And we're going to hear more about this when you talk to the women who lived in the house where the sinkhole occurred. That's coming up next.


WHITFIELD: All right, welcome back to the CNN NEWSROOM. I'm Fredricka Whitfield. Here's a look at the top stories that we're following.

New Tampa, Florida, fears that sinkhole could widen. Right now crews are searching for the body of Jeff Bush, the man who was simply swallowed by the earth yesterday. He was asleep when witnesses heard a deafening sown and then a sinkhole opened up under his bedroom. Bush's brother, who today brought flowers to the scene, tried to save him but was unsuccessful. The fire department says the sinkhole is expanding and eventually could take the entire house with it.

Joining us on the phone is Janelle Wicker. Janelle, you live in that house. Were you there at the time all of this happened?

JANELLE WICKER, RESIDENT (on the phone): Yes, I was. We had all just went to bed.

WHITFIELD: Janelle, prior though-to this sinkhole opening and swallowing Jeff Bush, who was in his bed, were there rumbles in the hours prior, maybe even days prior?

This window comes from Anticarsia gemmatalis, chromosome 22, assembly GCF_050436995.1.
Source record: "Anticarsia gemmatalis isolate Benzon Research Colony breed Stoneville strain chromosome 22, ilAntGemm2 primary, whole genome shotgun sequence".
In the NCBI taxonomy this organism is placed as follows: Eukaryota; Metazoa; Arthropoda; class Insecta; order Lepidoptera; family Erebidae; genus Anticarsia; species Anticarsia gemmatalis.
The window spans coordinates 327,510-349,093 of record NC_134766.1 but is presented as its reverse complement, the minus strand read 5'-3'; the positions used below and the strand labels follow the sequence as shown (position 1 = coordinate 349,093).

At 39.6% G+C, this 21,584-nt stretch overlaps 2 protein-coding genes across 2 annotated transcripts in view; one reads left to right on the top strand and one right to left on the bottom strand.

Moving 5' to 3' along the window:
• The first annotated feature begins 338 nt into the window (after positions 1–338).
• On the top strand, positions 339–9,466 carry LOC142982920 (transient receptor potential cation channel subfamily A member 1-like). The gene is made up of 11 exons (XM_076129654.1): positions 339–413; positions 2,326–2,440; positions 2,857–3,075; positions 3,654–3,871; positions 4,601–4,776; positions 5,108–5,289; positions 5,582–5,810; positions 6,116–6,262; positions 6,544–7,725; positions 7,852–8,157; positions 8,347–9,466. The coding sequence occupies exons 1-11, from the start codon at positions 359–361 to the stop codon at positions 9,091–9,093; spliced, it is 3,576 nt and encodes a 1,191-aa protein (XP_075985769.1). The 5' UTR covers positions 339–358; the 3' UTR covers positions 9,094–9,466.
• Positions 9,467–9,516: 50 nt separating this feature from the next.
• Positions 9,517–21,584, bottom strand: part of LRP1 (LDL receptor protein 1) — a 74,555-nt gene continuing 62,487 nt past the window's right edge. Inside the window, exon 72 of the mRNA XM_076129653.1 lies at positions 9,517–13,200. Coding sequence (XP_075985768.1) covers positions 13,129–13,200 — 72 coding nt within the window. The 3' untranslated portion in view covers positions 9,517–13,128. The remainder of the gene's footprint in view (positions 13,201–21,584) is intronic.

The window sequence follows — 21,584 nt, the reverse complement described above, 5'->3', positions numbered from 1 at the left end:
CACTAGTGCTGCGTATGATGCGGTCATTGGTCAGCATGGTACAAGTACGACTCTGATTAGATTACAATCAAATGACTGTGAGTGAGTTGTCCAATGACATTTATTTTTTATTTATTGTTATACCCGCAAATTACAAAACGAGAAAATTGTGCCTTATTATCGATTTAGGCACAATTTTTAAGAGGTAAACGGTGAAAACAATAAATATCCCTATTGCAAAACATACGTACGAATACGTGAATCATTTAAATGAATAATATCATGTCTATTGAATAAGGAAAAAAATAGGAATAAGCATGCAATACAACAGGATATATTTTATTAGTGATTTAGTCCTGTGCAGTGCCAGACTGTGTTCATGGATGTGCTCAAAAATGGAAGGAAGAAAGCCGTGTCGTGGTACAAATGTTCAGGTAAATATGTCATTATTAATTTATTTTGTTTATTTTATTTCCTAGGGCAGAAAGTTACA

WICKER: No. There was no nothing. There was no noise, no crack, no nothing. No signs or indications or anything.

BERMAN: It simply came out of nowhere. So then when it happened, describe for me what happened in your view and what happened immediately following.

WICKER: Well, right when it happened, it sounded like somebody had just rammed our house with their car going about 100 miles an hour, and then you hear his scream. And that's it. You just hear scream.

WHITFIELD: What part of the house were you in at this time?

WICKER: I was in the bedroom right next to him.

WHITFIELD: OK, so you heard that big noise, you heard the scream. Did you, you know, come running out of your bedroom or what did you see?